South America Travel: 5 Ways to Get By without Spanish

December 17, 2013
South America Travel: 5 Ways to Get By without Spanish

foreign-correspondent badge final In high school I nerded it up and took Latin (who takes Latin!?), and in college I studied (and majored in!) Mandarin Chinese. My Spanish skills, unfortunately, consist of a few words learned in middle school: colors, numbers, and the days of the week.

But when my husband and I decided to travel around the world for a year, we knew we had to travel to South America, a continent neither of us had visited. We had talked about going to Machu Picchu in Peru for years, and the idea of visiting the cafes of Buenos Aires, Argentina in addition to the beautiful landscapes of Patagonia, drew us to South America.

I worried about my lack of Spanish skills prior to our trip. Would we get lost and be unable to find help in rural Peru? Would we lack the skills to order dinner in Argentine towns? How would we check into hostels and hotels? And, I really feared getting into taxis and buses and being asked, “Where do you want to go?”

Now that I’ve successfully (and sometimes unsuccessfully) traveled for four months throughout Peru, Argentina, and Chile, I have a few simple rules for how to deal with a lack of language skills both in South America and beyond.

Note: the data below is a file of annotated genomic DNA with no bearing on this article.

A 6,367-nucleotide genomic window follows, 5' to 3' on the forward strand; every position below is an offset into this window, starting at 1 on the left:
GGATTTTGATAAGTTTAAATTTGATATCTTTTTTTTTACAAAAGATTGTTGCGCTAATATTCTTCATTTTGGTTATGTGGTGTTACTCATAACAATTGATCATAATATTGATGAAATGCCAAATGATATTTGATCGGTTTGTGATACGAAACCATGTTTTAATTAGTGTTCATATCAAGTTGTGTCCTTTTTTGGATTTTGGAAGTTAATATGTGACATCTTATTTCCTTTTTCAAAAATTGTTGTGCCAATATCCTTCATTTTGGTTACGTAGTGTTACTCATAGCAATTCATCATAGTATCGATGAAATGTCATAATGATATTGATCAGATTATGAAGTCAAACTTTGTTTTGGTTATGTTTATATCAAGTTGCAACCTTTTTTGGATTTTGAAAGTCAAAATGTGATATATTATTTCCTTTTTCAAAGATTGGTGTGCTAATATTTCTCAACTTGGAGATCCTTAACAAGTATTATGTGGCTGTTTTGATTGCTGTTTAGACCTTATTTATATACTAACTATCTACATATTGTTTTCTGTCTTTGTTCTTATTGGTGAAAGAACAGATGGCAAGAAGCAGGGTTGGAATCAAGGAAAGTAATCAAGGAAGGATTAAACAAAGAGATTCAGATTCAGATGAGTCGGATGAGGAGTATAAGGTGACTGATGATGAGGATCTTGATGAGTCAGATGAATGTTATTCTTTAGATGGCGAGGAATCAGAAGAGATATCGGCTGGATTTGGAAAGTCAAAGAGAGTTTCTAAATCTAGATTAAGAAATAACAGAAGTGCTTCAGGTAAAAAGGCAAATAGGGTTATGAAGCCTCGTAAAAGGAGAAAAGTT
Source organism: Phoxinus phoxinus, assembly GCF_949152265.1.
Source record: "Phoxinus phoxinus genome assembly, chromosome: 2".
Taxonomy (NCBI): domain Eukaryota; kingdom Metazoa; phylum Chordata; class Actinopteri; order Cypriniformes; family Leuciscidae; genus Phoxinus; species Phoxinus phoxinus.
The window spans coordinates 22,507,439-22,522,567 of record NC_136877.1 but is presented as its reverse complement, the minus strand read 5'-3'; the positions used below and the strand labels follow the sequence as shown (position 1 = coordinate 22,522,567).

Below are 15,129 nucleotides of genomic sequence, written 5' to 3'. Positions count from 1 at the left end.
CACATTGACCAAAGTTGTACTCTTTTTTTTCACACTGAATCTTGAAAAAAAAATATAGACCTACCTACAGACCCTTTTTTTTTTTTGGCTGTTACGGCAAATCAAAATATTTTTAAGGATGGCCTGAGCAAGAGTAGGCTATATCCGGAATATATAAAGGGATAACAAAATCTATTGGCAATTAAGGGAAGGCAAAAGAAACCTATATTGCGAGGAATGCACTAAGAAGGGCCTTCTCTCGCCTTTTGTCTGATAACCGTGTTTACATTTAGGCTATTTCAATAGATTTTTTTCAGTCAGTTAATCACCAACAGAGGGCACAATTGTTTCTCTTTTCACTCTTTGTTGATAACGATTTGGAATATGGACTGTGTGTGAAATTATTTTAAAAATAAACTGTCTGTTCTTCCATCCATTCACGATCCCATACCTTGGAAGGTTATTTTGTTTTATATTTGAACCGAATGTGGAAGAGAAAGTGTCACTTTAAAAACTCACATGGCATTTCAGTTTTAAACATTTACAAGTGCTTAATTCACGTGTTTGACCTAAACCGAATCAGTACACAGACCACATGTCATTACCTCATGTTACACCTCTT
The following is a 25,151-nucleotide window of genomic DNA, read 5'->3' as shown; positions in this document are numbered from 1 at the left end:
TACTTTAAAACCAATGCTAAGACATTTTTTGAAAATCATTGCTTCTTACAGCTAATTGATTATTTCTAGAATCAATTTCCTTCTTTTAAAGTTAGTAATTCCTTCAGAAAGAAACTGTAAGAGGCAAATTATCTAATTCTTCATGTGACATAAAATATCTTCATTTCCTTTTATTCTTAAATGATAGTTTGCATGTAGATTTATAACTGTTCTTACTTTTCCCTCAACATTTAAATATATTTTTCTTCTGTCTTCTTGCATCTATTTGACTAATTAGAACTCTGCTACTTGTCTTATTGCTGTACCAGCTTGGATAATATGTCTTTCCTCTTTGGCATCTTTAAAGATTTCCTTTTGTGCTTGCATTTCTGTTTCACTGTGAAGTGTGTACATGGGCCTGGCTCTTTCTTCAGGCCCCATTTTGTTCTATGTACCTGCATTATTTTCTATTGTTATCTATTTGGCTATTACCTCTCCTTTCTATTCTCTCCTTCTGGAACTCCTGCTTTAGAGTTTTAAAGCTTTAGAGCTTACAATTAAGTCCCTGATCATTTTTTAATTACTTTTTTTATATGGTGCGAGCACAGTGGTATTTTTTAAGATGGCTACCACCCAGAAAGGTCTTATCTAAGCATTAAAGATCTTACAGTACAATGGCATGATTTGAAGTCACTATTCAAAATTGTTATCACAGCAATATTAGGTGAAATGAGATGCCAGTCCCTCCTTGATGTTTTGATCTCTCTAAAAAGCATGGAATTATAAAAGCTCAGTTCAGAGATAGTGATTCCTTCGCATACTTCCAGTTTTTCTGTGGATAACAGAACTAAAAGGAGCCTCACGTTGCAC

South America Travel: 5 Ways to Get By without Spanish

Learn the basics.

“Thank you,” “you’re welcome,” “can I…,” “how much,” “what is this…?” are all phrases
you’ll use a lot–in any country! I’ve learned that making an effort to speak Spanish with the friendly people of South America goes a long way.

Don’t be afraid to ask if someone speaks English.

When I have found myself very confused in certain situations, I will ask if the person I am speaking to or someone nearby speaks English. Typically someone in the area will know a few words of English, and combined with my rudimentary Spanish, we can communicate back and forth in our new version of Spanglish.

Remember that you are operating on the vocabulary level of a child.

Don’t think of complicated phrases to ask or say. Keep it simple, and you’ll usually find the words you need.

Take your phone.

Okay, so this might be cheating, but I took my cell phone with me to restaurants when we first arrived in Peru and would use Google’s free translator to look up words. After a few months in South America, I now recognize most food words on menus and don’t even need the phone! It’s not a bad way to learn!

Don’t get frustrated and keep trying.

This last rule is the most important. No matter what country you are in and which language you are trying to speak, don’t give up. The benefits you will receive from talking to local people and communicating with shop owners in their own language are immense!

Don’t be afraid to push your own boundaries and travel to that location you’ve always dreamed about, even if you lack the language skills. Chances are you’ll surprise yourself with your own ingenuity and newfound confidence.


About Callie Hammond

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